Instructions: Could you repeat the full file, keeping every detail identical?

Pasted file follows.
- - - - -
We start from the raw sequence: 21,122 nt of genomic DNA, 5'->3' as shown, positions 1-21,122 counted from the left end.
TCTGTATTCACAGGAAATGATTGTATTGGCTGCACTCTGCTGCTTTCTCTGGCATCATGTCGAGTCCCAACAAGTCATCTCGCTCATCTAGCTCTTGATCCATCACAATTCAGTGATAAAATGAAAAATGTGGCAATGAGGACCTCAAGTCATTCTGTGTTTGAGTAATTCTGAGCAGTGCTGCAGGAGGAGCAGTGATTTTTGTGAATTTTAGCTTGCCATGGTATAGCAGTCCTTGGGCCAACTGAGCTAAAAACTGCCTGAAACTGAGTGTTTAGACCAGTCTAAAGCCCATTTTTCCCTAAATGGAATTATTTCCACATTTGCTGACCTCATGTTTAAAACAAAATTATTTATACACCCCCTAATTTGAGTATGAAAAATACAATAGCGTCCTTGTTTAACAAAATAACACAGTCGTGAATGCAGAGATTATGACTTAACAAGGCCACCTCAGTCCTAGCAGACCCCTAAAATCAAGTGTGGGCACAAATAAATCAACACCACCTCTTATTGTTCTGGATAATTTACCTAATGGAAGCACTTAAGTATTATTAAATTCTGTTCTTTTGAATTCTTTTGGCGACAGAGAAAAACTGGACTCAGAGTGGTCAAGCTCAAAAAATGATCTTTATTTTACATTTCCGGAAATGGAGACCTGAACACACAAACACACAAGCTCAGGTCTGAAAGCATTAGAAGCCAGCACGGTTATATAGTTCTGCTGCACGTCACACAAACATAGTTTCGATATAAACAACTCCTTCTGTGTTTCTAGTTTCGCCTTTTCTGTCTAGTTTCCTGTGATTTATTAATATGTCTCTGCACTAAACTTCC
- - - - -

We start from the raw sequence: 21,122 nt of genomic DNA, 5'->3' as shown, positions 1-21,122 counted from the left end.
TCTGTATTCACAGGAAATGATTGTATTGGCTGCACTCTGCTGCTTTCTCTGGCATCATGTCGAGTCCCAACAAGTCATCTCGCTCATCTAGCTCTTGATCCATCACAATTCAGTGATAAAATGAAAAATGTGGCAATGAGGACCTCAAGTCATTCTGTGTTTGAGTAATTCTGAGCAGTGCTGCAGGAGGAGCAGTGATTTTTGTGAATTTTAGCTTGCCATGGTATAGCAGTCCTTGGGCCAACTGAGCTAAAAACTGCCTGAAACTGAGTGTTTAGACCAGTCTAAAGCCCATTTTTCCCTAAATGGAATTATTTCCACATTTGCTGACCTCATGTTTAAAACAAAATTATTTATACACCCCCTAATTTGAGTATGAAAAATACAATAGCGTCCTTGTTTAACAAAATAACACAGTCGTGAATGCAGAGATTATGACTTAACAAGGCCACCTCAGTCCTAGCAGACCCCTAAAATCAAGTGTGGGCACAAATAAATCAACACCACCTCTTATTGTTCTGGATAATTTACCTAATGGAAGCACTTAAGTATTATTAAATTCTGTTCTTTTGAATTCTTTTGGCGACAGAGAAAAACTGGACTCAGAGTGGTCAAGCTCAAAAAATGATCTTTATTTTACATTTCCGGAAATGGAGACCTGAACACACAAACACACAAGCTCAGGTCTGAAAGCATTAGAAGCCAGCACGGTTATATAGTTCTGCTGCACGTCACACAAACATAGTTTCGATATAAACAACTCCTTCTGTGTTTCTAGTTTCGCCTTTTCTGTCTAGTTTCCTGTGATTTATTAATATGTCTCTGCACTAAACTTCC